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A greener Greenland? Climatic potential and long-term constraints on the future expansion of trees and shrubs across a large Arctic region
JournalArticle (Originalarbeit in einer wissenschaftlichen Zeitschrift)
ID 2117987
Author(s) Normand, Signe; Randin, Christophe; Ohlemueller, Ralf; Bay, Christian; Hoye, Toke T.; Kjaer, Erik D.; Koerner, Christian; Lischke, Heike; Maiorano, Luigi; Paulsen, Jens; Pearman, Peter B.; Psomas, Achilleas; Treier, Urs A.; Zimmermann, Niklaus E.; Svenning, Jens-Christian
Author(s) at UniBasel Körner, Christian
Randin, Christophe
Paulsen, Jens
Year 2013
Title A greener Greenland? Climatic potential and long-term constraints on the future expansion of trees and shrubs across a large Arctic region
Journal Philosophical transactions of the Royal Society of London. Series B, Biological sciences
Volume 368
Number 1624
Pages / Article-Number UNSP 20120479
Keywords Arctic, climatic niche modelling, climate change impact, disequilibrium, postglacial re-colonization, shrub expansion
Abstract Warming-induced expansion of trees and shrubs into tundra vegetation will strongly impact Arctic ecosystems. Today, a small subset of the boreal woody flora found during certain Plio-Pleistocene warm periods inhabits Greenland. Whether the twenty-first century warming will induce a re-colonization of a rich woody flora depends on the roles of climate and migration limitations in shaping species ranges. Using potential treeline and climatic niche modelling, we project shifts in areas climatically suitable for tree growth and 56 Greenlandic, North American and European tree and shrub species from the Last Glacial Maximum through the present and into the future. In combination with observed tree plantings, our modelling highlights that a majority of the non-native species find climatically suitable conditions in certain parts of Greenland today, even in areas harbouring no native trees. Analyses of analogous climates indicate that these conditions are widespread outside Greenland, thus increasing the likelihood of woody invasions. Nonetheless, we find a substantial migration lag for Greenland's current and future woody flora. In conclusion, the projected climatic scope for future expansions is strongly limited by dispersal, soil development and other disequilibrium dynamics, with plantings and unintentional seed dispersal by humans having potentially large impacts on spread rates.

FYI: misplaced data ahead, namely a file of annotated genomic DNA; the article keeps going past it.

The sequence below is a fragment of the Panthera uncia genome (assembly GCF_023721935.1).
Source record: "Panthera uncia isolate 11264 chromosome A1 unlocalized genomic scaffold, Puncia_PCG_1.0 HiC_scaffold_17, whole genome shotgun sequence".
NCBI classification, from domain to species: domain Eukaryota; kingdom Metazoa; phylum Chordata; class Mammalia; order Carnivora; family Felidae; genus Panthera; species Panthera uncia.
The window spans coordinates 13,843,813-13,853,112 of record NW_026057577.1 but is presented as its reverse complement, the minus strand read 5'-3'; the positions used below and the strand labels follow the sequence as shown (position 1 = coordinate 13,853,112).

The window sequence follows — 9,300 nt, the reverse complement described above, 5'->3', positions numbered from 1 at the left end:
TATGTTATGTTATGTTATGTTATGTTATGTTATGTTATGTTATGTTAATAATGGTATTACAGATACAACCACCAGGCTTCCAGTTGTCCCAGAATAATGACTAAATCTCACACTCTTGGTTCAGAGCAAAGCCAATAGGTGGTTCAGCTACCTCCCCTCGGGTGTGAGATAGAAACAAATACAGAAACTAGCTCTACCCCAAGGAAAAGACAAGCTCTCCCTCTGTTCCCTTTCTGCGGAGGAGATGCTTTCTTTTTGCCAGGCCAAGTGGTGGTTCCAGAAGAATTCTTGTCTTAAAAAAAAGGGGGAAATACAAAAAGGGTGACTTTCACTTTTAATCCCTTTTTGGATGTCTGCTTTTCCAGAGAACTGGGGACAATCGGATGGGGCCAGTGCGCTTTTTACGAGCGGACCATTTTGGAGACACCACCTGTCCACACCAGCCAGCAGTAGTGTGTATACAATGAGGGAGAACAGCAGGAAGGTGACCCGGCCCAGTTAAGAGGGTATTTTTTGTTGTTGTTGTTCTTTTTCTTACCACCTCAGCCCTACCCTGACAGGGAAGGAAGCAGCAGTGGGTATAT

Publisher Royal Society of London
ISSN/ISBN 0962-8436
Full Text on edoc No
Digital Object Identifier DOI 10.1098/rstb.2012.0479
ISI-Number WOS:000321565600002
Document type (ISI) Article

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